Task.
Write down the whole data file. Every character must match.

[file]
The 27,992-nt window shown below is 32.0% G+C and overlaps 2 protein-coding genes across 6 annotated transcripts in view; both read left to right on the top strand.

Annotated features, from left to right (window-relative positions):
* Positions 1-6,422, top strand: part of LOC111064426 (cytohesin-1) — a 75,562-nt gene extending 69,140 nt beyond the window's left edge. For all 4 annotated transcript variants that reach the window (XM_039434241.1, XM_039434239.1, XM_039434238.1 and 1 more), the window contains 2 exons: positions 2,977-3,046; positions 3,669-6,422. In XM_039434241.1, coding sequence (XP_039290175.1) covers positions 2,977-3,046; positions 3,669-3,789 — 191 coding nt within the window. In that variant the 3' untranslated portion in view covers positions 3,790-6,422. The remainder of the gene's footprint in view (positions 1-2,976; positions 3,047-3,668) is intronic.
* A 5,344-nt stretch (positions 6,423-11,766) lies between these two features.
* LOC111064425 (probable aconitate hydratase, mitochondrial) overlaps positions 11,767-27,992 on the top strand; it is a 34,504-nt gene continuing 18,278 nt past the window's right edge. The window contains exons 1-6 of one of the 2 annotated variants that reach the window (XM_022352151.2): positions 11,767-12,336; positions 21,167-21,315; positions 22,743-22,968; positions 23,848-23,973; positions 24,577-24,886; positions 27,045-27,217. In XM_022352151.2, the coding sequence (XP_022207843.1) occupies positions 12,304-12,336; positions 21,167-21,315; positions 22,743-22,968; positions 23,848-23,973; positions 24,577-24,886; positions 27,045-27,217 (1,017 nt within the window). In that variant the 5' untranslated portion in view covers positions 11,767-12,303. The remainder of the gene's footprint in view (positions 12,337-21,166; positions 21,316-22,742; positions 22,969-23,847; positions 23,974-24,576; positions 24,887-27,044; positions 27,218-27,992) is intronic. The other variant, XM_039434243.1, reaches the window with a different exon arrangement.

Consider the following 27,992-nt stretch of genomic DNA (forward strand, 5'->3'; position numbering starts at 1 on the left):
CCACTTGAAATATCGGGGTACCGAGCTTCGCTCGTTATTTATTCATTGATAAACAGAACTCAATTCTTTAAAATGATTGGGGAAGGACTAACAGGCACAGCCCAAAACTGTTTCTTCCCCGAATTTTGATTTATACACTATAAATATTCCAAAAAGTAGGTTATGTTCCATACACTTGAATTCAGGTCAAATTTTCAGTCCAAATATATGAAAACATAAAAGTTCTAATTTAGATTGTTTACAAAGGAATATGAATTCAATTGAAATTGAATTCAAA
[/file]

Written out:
The 27,992-nt window shown below is 32.0% G+C and overlaps 2 protein-coding genes across 6 annotated transcripts in view; both read left to right on the top strand.

Annotated features, from left to right (window-relative positions):
* Positions 1-6,422, top strand: part of LOC111064426 (cytohesin-1) — a 75,562-nt gene extending 69,140 nt beyond the window's left edge. For all 4 annotated transcript variants that reach the window (XM_039434241.1, XM_039434239.1, XM_039434238.1 and 1 more), the window contains 2 exons: positions 2,977-3,046; positions 3,669-6,422. In XM_039434241.1, coding sequence (XP_039290175.1) covers positions 2,977-3,046; positions 3,669-3,789 — 191 coding nt within the window. In that variant the 3' untranslated portion in view covers positions 3,790-6,422. The remainder of the gene's footprint in view (positions 1-2,976; positions 3,047-3,668) is intronic.
* A 5,344-nt stretch (positions 6,423-11,766) lies between these two features.
* LOC111064425 (probable aconitate hydratase, mitochondrial) overlaps positions 11,767-27,992 on the top strand; it is a 34,504-nt gene continuing 18,278 nt past the window's right edge. The window contains exons 1-6 of one of the 2 annotated variants that reach the window (XM_022352151.2): positions 11,767-12,336; positions 21,167-21,315; positions 22,743-22,968; positions 23,848-23,973; positions 24,577-24,886; positions 27,045-27,217. In XM_022352151.2, the coding sequence (XP_022207843.1) occupies positions 12,304-12,336; positions 21,167-21,315; positions 22,743-22,968; positions 23,848-23,973; positions 24,577-24,886; positions 27,045-27,217 (1,017 nt within the window). In that variant the 5' untranslated portion in view covers positions 11,767-12,303. The remainder of the gene's footprint in view (positions 12,337-21,166; positions 21,316-22,742; positions 22,969-23,847; positions 23,974-24,576; positions 24,887-27,044; positions 27,218-27,992) is intronic. The other variant, XM_039434243.1, reaches the window with a different exon arrangement.

Consider the following 27,992-nt stretch of genomic DNA (forward strand, 5'->3'; position numbering starts at 1 on the left):
CCACTTGAAATATCGGGGTACCGAGCTTCGCTCGTTATTTATTCATTGATAAACAGAACTCAATTCTTTAAAATGATTGGGGAAGGACTAACAGGCACAGCCCAAAACTGTTTCTTCCCCGAATTTTGATTTATACACTATAAATATTCCAAAAAGTAGGTTATGTTCCATACACTTGAATTCAGGTCAAATTTTCAGTCCAAATATATGAAAACATAAAAGTTCTAATTTAGATTGTTTACAAAGGAATATGAATTCAATTGAAATTGAATTCAAA